Interestingly, immediate anaphylactic and large hypersensitivity reactions to tick bites have been reported with several different species of ticks.22 These IgE-mediated responses are due to tick salivary proteins22 and are distinct reactions from the delayed, food-induced anaphylactic and urticarial reactions that we have reported. Clinically, these hypersensitivity reactions are reported to occur within minutes of a tick bite and have been reported both with Ixodes holocyclus and with the ‘pigeon tick’ (Argas reflexus).22, 23 Thus, on current evidence it appears that tick bites can give rise to IgE responses to both carbohydrates and to tick-derived proteins. This should not be a surprise since ticks are well-recognized for their potent adjuvant and immunogenic effects.24
Although the oligosaccharide alpha-gal has only recently been recognized as a target for IgE antibodies, it has long been recognized as a significant factor in transplant immunology. In the 1930s, Karl Landsteiner recognized the existence of a blood group B-like substance on mammalian cells which was the target of agglutinating antibodies in human sera. This substance was probably alpha-gal, because blood group B antigen and the alpha-gal epitope differ only in that blood group B antigen has a fucose linked α(1→2) to the penultimate galactose (Fig 2). Other distinct but equally interesting work is unfolding from Dr. Varki and his colleagues showing that the carbohydrate N-glycol neuraminic acid (NeuGc) is found in high amounts in lamb, pork and beef, intermediate amounts in cow’s milk, and low/undetectable levels in poultry and fish. This group found anti-NeuGc antibodies of IgA, IgM and IgG isotypes in patient sera and that these antibodies represented up to 0.25% of total circulating IgG in some subjects.25 This falls into the ranges of IgG antibodies to alpha-gal but there was no direct correlation between the two antibody levels in a given individual.25 We have screened a large number of sera for IgE ab to NeuGc but the results were negative (Platts-Mills, James, Commins; unpublished data). Certainly, the finding of IgE to alpha-gal raises the issue that there may be other naturally-occurring non-protein epitopes such as other sialic acid-based sugars (for example, Lewis X), carbohydrates on horseradish peroxidase, and hydroxyl-proline-linked arabinogalactan that could be the target of IgE responses.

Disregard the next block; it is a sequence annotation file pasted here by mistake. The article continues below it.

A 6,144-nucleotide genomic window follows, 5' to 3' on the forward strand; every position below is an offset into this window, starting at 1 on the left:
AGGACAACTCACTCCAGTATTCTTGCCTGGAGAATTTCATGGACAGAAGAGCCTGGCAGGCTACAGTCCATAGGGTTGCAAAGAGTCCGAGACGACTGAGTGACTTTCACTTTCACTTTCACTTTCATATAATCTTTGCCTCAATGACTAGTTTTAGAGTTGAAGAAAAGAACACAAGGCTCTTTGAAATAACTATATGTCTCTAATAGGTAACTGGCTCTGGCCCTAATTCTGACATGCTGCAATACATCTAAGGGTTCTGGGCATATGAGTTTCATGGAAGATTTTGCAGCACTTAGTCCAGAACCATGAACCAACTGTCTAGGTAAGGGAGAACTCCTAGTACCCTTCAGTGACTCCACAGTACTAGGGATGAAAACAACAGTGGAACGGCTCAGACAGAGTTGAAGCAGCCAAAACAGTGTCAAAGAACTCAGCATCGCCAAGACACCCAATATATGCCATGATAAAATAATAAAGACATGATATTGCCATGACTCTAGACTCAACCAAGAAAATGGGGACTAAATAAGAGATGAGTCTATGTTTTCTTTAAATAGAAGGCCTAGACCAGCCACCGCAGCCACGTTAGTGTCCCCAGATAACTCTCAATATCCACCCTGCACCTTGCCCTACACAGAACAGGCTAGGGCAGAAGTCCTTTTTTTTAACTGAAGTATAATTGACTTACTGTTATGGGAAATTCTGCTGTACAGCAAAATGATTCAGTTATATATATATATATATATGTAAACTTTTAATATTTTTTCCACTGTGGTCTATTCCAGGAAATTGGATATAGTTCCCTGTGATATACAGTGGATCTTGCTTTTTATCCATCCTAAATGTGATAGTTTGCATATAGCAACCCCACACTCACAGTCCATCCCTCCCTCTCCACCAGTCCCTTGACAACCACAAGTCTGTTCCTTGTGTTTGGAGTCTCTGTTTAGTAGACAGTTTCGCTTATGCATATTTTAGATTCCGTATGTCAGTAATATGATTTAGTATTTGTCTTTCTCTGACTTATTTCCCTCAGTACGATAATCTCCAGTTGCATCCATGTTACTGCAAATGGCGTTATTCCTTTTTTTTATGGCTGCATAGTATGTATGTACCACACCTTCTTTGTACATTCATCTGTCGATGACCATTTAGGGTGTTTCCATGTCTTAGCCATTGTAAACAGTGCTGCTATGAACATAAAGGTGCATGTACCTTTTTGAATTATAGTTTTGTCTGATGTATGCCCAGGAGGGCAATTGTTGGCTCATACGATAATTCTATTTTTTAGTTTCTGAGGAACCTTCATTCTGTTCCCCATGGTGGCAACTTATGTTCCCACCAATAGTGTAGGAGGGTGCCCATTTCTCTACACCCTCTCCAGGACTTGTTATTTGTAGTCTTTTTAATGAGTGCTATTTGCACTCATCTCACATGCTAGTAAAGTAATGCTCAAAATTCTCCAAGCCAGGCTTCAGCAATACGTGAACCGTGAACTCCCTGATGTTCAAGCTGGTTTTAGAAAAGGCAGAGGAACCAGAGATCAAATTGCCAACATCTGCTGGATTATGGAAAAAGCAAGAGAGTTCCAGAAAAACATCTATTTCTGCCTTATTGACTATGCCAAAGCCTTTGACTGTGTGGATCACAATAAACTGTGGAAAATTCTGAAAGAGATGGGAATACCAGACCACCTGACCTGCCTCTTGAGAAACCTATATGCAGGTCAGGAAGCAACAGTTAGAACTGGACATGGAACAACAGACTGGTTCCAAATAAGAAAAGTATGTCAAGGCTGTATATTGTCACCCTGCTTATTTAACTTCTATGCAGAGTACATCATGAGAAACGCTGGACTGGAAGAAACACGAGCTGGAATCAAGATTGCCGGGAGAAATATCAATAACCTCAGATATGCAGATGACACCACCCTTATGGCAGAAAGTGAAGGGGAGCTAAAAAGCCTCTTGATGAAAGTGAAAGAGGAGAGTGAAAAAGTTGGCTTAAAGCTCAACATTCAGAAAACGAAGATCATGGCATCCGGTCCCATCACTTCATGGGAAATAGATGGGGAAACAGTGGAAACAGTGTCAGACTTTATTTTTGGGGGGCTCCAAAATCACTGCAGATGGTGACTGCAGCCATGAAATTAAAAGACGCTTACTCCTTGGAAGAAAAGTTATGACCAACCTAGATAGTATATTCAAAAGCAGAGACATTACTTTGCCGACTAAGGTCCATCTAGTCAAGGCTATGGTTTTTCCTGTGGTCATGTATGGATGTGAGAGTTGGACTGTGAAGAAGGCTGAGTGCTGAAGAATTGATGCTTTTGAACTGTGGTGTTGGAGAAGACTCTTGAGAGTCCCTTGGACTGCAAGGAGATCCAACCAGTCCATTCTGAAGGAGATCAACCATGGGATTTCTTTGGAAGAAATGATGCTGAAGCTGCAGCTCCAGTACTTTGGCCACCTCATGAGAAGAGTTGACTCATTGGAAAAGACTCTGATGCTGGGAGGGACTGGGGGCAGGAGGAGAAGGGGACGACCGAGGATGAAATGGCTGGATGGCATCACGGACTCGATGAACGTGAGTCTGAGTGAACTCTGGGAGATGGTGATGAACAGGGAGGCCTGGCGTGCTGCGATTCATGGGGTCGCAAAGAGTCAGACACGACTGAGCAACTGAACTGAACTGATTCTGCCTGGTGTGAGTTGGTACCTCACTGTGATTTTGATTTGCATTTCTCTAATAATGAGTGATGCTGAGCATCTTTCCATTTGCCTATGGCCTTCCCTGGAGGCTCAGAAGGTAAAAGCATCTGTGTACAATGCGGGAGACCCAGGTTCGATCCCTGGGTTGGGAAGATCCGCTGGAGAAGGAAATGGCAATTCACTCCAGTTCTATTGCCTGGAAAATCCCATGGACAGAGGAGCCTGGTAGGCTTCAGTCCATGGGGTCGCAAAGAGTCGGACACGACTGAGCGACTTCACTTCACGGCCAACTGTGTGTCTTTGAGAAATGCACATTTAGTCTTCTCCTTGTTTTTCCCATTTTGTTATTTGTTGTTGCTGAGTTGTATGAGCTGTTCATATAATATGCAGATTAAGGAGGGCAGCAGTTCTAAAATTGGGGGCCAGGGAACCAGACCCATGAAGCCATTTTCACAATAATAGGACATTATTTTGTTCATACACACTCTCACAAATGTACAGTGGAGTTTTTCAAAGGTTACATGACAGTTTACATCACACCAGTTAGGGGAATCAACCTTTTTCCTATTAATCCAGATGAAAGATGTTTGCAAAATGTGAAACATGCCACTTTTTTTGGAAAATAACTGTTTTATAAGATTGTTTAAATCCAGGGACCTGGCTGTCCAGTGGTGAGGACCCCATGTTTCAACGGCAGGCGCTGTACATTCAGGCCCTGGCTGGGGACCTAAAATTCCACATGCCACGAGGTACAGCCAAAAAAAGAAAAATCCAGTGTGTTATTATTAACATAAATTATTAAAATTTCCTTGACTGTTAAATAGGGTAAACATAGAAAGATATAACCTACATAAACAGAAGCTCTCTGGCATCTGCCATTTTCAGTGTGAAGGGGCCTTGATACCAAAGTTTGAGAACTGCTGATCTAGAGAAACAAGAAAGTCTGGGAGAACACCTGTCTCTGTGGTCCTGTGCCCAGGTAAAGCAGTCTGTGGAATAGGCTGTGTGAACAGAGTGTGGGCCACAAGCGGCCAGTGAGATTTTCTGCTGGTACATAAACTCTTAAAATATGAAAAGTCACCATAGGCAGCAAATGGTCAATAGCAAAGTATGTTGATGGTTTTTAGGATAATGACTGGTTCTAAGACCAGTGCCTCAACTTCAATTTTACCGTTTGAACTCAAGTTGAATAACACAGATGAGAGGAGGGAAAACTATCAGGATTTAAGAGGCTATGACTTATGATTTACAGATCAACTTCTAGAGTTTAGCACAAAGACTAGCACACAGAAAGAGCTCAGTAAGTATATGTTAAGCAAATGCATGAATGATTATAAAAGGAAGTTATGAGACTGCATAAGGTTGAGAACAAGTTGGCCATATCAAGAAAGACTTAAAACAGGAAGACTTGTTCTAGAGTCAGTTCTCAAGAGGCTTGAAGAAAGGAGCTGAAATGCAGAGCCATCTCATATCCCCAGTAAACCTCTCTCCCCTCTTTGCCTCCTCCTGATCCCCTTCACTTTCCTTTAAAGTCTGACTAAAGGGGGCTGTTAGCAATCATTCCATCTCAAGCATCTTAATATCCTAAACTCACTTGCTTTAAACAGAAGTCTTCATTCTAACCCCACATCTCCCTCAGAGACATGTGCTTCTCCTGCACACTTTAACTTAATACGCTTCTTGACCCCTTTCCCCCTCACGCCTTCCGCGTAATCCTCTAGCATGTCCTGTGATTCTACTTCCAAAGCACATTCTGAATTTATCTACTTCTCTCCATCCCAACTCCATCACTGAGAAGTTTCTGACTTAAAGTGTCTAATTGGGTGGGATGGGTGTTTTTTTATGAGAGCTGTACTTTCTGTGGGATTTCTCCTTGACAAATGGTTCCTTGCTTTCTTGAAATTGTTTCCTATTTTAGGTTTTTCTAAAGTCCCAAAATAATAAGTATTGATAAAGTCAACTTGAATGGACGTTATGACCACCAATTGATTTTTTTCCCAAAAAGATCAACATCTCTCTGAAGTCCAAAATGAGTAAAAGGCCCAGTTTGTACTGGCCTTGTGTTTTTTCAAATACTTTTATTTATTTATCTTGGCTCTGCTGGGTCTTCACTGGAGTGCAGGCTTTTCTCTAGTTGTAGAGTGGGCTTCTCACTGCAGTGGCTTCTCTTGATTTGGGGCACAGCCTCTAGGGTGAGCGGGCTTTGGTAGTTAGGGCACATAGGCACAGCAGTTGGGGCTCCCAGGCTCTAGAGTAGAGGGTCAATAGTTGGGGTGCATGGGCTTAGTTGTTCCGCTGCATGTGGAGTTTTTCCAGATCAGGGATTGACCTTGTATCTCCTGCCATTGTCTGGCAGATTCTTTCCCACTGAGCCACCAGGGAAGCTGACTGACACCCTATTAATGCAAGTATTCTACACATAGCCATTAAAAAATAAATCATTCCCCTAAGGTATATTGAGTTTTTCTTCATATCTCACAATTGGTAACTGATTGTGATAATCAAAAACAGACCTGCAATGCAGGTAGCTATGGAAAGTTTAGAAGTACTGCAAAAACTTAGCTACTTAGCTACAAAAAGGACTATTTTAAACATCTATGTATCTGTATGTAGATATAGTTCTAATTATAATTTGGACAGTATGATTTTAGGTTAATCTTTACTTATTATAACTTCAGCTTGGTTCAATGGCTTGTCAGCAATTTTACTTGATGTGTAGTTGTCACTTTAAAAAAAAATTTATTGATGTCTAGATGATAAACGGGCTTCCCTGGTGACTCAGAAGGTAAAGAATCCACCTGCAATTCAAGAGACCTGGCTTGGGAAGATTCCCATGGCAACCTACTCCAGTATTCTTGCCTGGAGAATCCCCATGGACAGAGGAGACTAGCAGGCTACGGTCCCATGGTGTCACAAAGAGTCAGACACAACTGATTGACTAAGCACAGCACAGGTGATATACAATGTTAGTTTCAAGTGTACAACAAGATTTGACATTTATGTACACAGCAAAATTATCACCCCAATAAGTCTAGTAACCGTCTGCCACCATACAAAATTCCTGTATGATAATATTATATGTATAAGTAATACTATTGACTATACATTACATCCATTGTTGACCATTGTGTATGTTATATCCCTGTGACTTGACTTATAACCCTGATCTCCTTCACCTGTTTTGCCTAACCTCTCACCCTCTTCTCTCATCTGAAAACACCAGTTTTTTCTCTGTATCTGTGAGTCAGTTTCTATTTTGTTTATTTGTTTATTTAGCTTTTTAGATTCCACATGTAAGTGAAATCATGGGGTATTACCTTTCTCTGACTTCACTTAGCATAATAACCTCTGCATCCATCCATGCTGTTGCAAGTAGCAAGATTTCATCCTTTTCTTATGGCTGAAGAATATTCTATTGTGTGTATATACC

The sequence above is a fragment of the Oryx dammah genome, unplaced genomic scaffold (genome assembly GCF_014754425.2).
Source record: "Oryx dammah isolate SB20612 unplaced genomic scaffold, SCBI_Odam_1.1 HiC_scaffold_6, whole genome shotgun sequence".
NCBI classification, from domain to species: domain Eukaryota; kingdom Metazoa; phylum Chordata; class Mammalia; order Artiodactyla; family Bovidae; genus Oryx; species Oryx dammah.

The discovery of IgE antibodies to the oligosaccharide galactose alpha -1, 3-galactose has made it possible to investigate several novel aspects of allergic disease. One obvious issue is that the glycosylation of therapeutic recombinant molecules, particularly monoclonal antibodies, can create a risk for severe hypersensitivity reactions. The syndrome of ‘delayed anaphylaxis to beef’ has changed our approach to what would normally be regarded as ‘spontaneous’ or ‘idiopathic’ anaphylaxis in a large area of the southeastern US. In the future, an understanding of the factors that control the delay may provide real insight into the factors that control anaphylaxis. At this time, there remain several, major unexplained issues: